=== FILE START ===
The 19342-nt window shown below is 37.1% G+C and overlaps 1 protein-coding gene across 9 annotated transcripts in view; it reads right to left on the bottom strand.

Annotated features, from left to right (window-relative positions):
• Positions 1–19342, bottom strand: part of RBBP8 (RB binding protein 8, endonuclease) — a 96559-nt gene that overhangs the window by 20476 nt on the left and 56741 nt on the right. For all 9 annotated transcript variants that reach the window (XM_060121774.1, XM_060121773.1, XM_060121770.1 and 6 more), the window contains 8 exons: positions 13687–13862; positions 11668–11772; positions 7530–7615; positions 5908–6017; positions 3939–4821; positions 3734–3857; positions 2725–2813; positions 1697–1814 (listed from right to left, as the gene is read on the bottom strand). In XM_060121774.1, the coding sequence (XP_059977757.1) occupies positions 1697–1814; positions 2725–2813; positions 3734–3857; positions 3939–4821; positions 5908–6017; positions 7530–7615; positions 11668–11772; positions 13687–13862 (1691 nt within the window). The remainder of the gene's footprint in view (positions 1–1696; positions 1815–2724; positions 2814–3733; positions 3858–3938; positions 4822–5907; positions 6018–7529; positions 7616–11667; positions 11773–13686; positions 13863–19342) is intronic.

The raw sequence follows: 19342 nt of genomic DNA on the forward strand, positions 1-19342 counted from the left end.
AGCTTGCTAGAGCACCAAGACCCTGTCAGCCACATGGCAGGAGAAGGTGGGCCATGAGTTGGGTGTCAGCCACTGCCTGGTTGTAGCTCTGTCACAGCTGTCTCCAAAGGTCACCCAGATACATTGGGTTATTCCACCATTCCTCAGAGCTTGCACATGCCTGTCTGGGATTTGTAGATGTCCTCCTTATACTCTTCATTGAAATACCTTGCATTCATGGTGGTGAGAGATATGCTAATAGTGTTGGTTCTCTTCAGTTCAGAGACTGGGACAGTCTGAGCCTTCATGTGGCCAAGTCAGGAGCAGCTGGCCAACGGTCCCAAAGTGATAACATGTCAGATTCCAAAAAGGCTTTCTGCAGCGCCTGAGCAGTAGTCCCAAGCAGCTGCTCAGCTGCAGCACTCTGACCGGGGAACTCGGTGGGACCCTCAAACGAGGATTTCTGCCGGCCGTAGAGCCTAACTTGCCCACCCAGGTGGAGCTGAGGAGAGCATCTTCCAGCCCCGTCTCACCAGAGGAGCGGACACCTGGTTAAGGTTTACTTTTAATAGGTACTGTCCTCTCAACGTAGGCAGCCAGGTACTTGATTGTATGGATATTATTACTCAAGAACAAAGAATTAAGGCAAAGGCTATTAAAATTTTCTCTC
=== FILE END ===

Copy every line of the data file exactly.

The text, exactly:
The 19342-nt window shown below is 37.1% G+C and overlaps 1 protein-coding gene across 9 annotated transcripts in view; it reads right to left on the bottom strand.

Annotated features, from left to right (window-relative positions):
• Positions 1–19342, bottom strand: part of RBBP8 (RB binding protein 8, endonuclease) — a 96559-nt gene that overhangs the window by 20476 nt on the left and 56741 nt on the right. For all 9 annotated transcript variants that reach the window (XM_060121774.1, XM_060121773.1, XM_060121770.1 and 6 more), the window contains 8 exons: positions 13687–13862; positions 11668–11772; positions 7530–7615; positions 5908–6017; positions 3939–4821; positions 3734–3857; positions 2725–2813; positions 1697–1814 (listed from right to left, as the gene is read on the bottom strand). In XM_060121774.1, the coding sequence (XP_059977757.1) occupies positions 1697–1814; positions 2725–2813; positions 3734–3857; positions 3939–4821; positions 5908–6017; positions 7530–7615; positions 11668–11772; positions 13687–13862 (1691 nt within the window). The remainder of the gene's footprint in view (positions 1–1696; positions 1815–2724; positions 2814–3733; positions 3858–3938; positions 4822–5907; positions 6018–7529; positions 7616–11667; positions 11773–13686; positions 13863–19342) is intronic.

The raw sequence follows: 19342 nt of genomic DNA on the forward strand, positions 1-19342 counted from the left end.
AGCTTGCTAGAGCACCAAGACCCTGTCAGCCACATGGCAGGAGAAGGTGGGCCATGAGTTGGGTGTCAGCCACTGCCTGGTTGTAGCTCTGTCACAGCTGTCTCCAAAGGTCACCCAGATACATTGGGTTATTCCACCATTCCTCAGAGCTTGCACATGCCTGTCTGGGATTTGTAGATGTCCTCCTTATACTCTTCATTGAAATACCTTGCATTCATGGTGGTGAGAGATATGCTAATAGTGTTGGTTCTCTTCAGTTCAGAGACTGGGACAGTCTGAGCCTTCATGTGGCCAAGTCAGGAGCAGCTGGCCAACGGTCCCAAAGTGATAACATGTCAGATTCCAAAAAGGCTTTCTGCAGCGCCTGAGCAGTAGTCCCAAGCAGCTGCTCAGCTGCAGCACTCTGACCGGGGAACTCGGTGGGACCCTCAAACGAGGATTTCTGCCGGCCGTAGAGCCTAACTTGCCCACCCAGGTGGAGCTGAGGAGAGCATCTTCCAGCCCCGTCTCACCAGAGGAGCGGACACCTGGTTAAGGTTTACTTTTAATAGGTACTGTCCTCTCAACGTAGGCAGCCAGGTACTTGATTGTATGGATATTATTACTCAAGAACAAAGAATTAAGGCAAAGGCTATTAAAATTTTCTCTC